Hoge: Shurna’s Heave Comes Up Short, But AD Phillips Still Has Hope
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By Adam Hoge-
EVANSTON, Ill. (CBS) – John Shurna stood hunched over with both feet on the sideline, his hands on his knees, staring at the court.
That’s not how it was supposed to end.
Just 3.1 seconds after Jared Sullinger went glass on a short turnaround jumper to give Ohio State a 75-73 lead, Shurna’s heave from just inside the half-court line hit the front-iron and fell short.
A 22-ounce basketball never carried so much weight for a program that desperately needed it to find its way inside the 18-inch diameter of the rim. And there’s no one Northwestern wanted to be holding onto that weight more than John Shurna.
The senior couldn’t help but hang his head for a few seconds as the pain seeped in.
“Disappointment,” Shurna said when asked what he was feeling in the moment. “Yeah, just disappointment. Kind of a tough way to go out.”
Doing his duty, Shurna got in line to shake the hands of the victors. Seconds later he stood with teammate Drew Crawford in almost the same spot he shot the desperate heave, staring at the floor.
That’s when Northwestern athletic director Jim Phillips came over and had a lengthy chat with his two stars on the court.
“I just told them that they’re the leaders of our team and I just didn’t want to see them with their heads down as everybody was looking towards them,” Phillips told CBS Chicago after the game. “They had a whole locker room full of guys that were going to be responding to them as they walked in and nothing has changed. Our destiny is still our destiny and though this one would have been a great one to get, we didn’t get it, but we got to come back and get ready for Iowa.”
No one takes losses harder than Phillips, who is known for pacing the concourse with nervousness during games. But just seconds after a loss he called “excruciating”, he was there to pick up his two best basketball players.
“I was just trying to be supportive and obviously I told them they played their hearts out and I was so proud of them for what they did because that game could have easily been a 20- or 25-point differential easily,” Phillips said. “Ohio State could have just pulled away but they would not let that happen and that’s the kind of kids they are. That’s the kind of character they have.”
Despite the pain, Shurna showed that character moments later as he took the time to stop and sign a little kid’s purple arm cast on his way to meet reporters.
After sitting down at the table in the media room and listening to his head coach answer questions, Shurna addressed the shot that was just one inch too short.
“I thought it had a chance,” he said. “Sullinger kind of came in at the last second and I hoped for the best so that’s about all you can do.”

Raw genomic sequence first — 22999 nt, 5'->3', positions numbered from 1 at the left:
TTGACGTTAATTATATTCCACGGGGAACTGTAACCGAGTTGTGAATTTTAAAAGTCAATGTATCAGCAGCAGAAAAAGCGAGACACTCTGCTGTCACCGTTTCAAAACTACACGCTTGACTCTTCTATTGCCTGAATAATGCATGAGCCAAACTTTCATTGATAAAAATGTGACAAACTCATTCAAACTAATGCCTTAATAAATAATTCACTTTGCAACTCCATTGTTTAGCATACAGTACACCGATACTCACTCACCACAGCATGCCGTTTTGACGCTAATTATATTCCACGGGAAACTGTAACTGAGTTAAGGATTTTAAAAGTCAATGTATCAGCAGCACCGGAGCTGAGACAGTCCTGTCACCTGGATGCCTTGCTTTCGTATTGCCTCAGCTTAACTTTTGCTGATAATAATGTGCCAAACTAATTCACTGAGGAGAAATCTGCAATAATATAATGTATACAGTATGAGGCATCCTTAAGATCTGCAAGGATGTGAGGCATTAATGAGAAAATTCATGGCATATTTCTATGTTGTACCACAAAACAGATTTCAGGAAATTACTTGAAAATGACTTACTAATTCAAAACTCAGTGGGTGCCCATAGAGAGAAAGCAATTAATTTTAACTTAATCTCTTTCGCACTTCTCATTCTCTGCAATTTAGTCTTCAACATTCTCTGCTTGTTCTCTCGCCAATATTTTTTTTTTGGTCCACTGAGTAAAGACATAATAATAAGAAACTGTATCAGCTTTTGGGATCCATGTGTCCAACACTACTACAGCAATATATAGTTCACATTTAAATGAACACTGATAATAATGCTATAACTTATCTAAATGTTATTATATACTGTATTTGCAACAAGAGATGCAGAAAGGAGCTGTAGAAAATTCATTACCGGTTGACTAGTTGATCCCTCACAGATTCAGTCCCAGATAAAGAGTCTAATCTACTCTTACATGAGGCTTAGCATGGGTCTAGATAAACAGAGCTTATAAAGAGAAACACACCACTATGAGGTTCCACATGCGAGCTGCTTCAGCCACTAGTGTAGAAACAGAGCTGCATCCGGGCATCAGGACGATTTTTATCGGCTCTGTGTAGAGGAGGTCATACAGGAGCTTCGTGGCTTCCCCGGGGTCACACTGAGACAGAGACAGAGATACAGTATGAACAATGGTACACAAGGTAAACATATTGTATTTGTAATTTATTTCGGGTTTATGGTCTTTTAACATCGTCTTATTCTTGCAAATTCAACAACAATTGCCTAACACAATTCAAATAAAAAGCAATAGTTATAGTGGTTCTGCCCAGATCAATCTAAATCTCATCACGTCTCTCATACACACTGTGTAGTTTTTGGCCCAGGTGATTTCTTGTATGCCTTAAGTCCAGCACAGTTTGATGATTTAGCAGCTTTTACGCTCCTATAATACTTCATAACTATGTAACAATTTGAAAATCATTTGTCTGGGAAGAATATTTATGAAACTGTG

In a cruel way, Sullinger’s jumper with 3.1 seconds left had set up the perfect scenario for Shurna and a basketball program that has endured decades of disappointment. With one long heave, Shurna could have walked off the court in his last game at Welsh-Ryan Arena having all but sealed up Northwestern’s first ever NCAA Tournament berth.
“Right, but the last chapter hasn’t been written yet,” Phillips rightly pointed out.
And if there’s anyone who understood and appreciated the possibility of what could have been for Northwestern basketball in that moment, it’s Phillips. But he also understands what’s still at stake for a team in desperation. If the Wildcats want to receive a bid to their first-ever NCAA Tournament, they have to get a win at Iowa Saturday and win their first game at the Big Ten Tournament next Thursday in Indianapolis. Even then, Northwestern’s resume will still be among the most debatable on the bubble.
And that’s why in the midst of painful defeat, Phillips was right there lifting Shurna and Crawford up. He was also in the locker room after the game, as he usually is. What was said in that room will stay between the team, but nearly an hour after the game ended, players started slowly filing out with a look that hardly resembled the look they had on their faces when they left the court.
Shurna eventually emerged from the closed door carrying a pizza, a blue Gatorade and his framed jersey, a senior night memento had that would have had a whole new meaning had his final shot at Welsh-Ryan gone in. The forward was no longer looking at the floor, however. Instead, he glanced over with a familiar smirk on his face that suggested the page had already been turned.
Minutes later, Phillips came out of the locker room looking at his phone before stopping to take a minute to brag about his senior.
“I don’t want to overstate this, but I really do believe he epitomizes what a student athlete should be,” he said. “John stands for the good things and the right things in college athletics and I don’t have anything other than great admiration for a young guy like that.”
And that’s why anyone with a pulse Wednesday night couldn’t help but hope Shurna’s final heave found the bottom of the net.
Phillips of course was among those desperately wanting that to happen, but after pausing and shaking his head slightly in frustration, the athletic director looked up and once again gave a message of hope.
“We’ll see what the final chapter looks like. It’s yet to be written.”
Adam is the Sports Content Producer for CBSChicago.com and specializes in coverage of the White Sox, Blackhawks and college sports. He was born and raised in Lincoln Park and attended St. Ignatius College Prep before going off to the University of Wisconsin-Madison where he earned a Journalism degree. Follow him on Twitter @AdamHogeCBS and read more of his columns here.